Calm Yorkshire day

Yorkshire people  are often immensely proud of their county, commonly referred to as ‘God’s Own County’. It has it’s own website  and you can also read a list of 27 reasons why this may be the case.

Gods own country

When travelling and I am asked where I come from, I proudly say “Yorkshire, England”.  Yorkshire folk  are often stereotyped as being warm and friendly but ‘bloody minded’,or stubborn and argumentative, descriptions which those who know me would use for me!

Yorkshire Lass mug

Ten other characteristics of Yorkshire folk that I identify with are:

  1. Started a conversation with ‘now then’
  2. Winced at the price of something down south (like a pint… or a house)
  3. Owned a Yorkshire terrier
  4. Drinking ale or cider from a Yorkshire brewery
  5. Said ‘aye’ instead of yes, or said ‘ay up’ instead of hello
  6. Been able to sing the first line of ‘On Ilkley Moor b’ah tat’ but that’s about it
  7. Gone on a day trip to Whitby
  8. Gone on a school trip to Eureka
  9. Tried to make Yorkshire puddings, and had at least one batch that sank pitifully before nailing the perfect recipe – I think it’s all about the eggs – contact me for more details
  10. Cellebrated Yorkshire Day

So Why the First Day of August?

August 1st was chosen as it has special significance in the County’s history. On this date in 1759, Yorkshire soldiers ensured a famous victory, displaying death defying bravery, during the battle of Minden in Germany.

The date also alludes to the anniversary of the emancipation of slaves in the British Empire in 1834, for which a Yorkshire MP, William Wilberforce, had campaigned.

So if you are from Yorkshire, and even if you’re not, how will you celebrate Yorkshire Day this year?

Yorkshire Calm

One way is to get involved with Plusnet’s Yorkshire emoji campaign. You can vote for your choice of emoji before Monday, or see the winner on Plusnet’s page

Yorkshire Pudding

Apart from the obvious of having Yorkshire puddings for my tea – with gravy, as a starter rather than with other food as my grandmother started me doing, I will be celebrating Yorkshire Day on Sheffield Moor. This is a great event with lots to enjoy. I will be offering:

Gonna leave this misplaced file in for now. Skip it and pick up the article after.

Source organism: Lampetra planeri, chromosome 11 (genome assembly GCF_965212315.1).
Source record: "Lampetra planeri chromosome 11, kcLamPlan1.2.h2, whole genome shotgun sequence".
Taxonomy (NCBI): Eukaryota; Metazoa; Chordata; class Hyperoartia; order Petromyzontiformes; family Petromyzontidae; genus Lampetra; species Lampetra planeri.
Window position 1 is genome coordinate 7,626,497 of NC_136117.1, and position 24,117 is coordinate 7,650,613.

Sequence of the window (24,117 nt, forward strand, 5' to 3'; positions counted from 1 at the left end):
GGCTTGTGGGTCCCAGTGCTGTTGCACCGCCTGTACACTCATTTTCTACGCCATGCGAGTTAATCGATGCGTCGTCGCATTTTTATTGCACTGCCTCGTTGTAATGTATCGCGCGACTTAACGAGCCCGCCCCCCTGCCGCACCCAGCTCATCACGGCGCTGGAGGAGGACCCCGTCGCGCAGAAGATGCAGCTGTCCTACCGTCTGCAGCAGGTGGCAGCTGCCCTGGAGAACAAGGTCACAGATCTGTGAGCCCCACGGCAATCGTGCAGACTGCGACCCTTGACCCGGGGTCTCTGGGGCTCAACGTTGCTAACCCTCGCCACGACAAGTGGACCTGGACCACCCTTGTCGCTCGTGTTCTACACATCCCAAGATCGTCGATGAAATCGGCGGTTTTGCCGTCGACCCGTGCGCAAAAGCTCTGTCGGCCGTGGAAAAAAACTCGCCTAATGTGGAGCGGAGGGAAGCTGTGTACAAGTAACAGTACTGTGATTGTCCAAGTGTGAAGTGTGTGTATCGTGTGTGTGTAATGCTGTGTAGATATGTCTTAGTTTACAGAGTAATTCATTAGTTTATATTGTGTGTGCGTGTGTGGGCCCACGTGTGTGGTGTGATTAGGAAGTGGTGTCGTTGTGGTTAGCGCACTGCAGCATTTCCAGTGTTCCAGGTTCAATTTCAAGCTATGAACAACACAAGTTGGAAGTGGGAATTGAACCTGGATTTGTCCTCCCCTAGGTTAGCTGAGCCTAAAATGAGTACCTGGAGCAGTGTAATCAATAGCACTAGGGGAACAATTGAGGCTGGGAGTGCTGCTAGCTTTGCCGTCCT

Have a Go …

flower hammering to design your own botanical fabric, which you can use to make a scented hanging decoration

&

  fabric brooch making – Yorkshire Roses

Helen Moyes Designs Yourkshire Rose brooch 1Helen Moyes Designs Yorkshire Rose brooch 2

Helen Moyes Designs Flower Pounding

I hope you can come and say hello, I will try to take some pictures you will be able to see on my Facebook page.  If you would like me to send you the tutorial for either flower pounding or my Yorkshire Rose Brooch please contact me and I will email it to you.

Happy-Yorkshire-Day_zpsfc836511

The origin of the Yorkshire rose  is said to have first been adopted by Edmund of Langley, the first Duke of York, in the 14th century. It represents the Virgin Mary who was often called the ‘Mystical Rose of Heaven’. During the War of the Roses the white rose was used as a symbol by supporters of the House of York. During the Battle of Minden in 1759, it is said that Yorkshire soldiers  wore wild roses that they had plucked from the hedgerows as they advanced to engage the enemy. Other account say they wore them after the battle in honour of those in Yorkshire regiments who had fallen.

Yorkshires White Rose Flag was  officially registered with the Flag Institute in 2007and it can be flown without planning permission on any building. I came across this Yorkshire Flag Poem by Geoff Williams.

Yorkshire Flag poem by Geoff Williams

Yorkshire Flag poem by Geoff Williams

I wonder what the Yorkshire flag makes you think of?

Yorkshire Flag

All this said, because I’m from Sheffield in the extreem south of Yorkshire, I am also extreemly attached to the Peak District on my doorstep. I have been reflecting on what Sheffield means to me for a couple of textile art projects I am involved in  (more on these later in the year) and the Peak District is certainly part of my love of Sheffield, as well as many Yorkshire landscapes further up north. My wool work often upcycles wool I have collected from barbed wire and bushes, when on walks in both Yorkshire and Derbyshire!

laughing sheep

Here is a wool landscape I am working on at the moment

Helen Moyes Designs: Wool Landscape in progress

Helen Moyes Designs: Wool Landscape in progress

Some designs have sheep made from local wool in them:

Helen Moyes Designs Ecclesall Textile School Felt Picture 16

If you would like more details on either purchasing my art work, or coming on a workshop then please contact me.  Please note: non yorkshire folk are very welcome!

You can see some pictures from a recent felting workshop.

I am also proud to be a British baker, which is reflected in the Great British Baker Aprons I make and currently have in my Etsy Shop.

 

I would love to hear your thoughts on Yorkshire Day.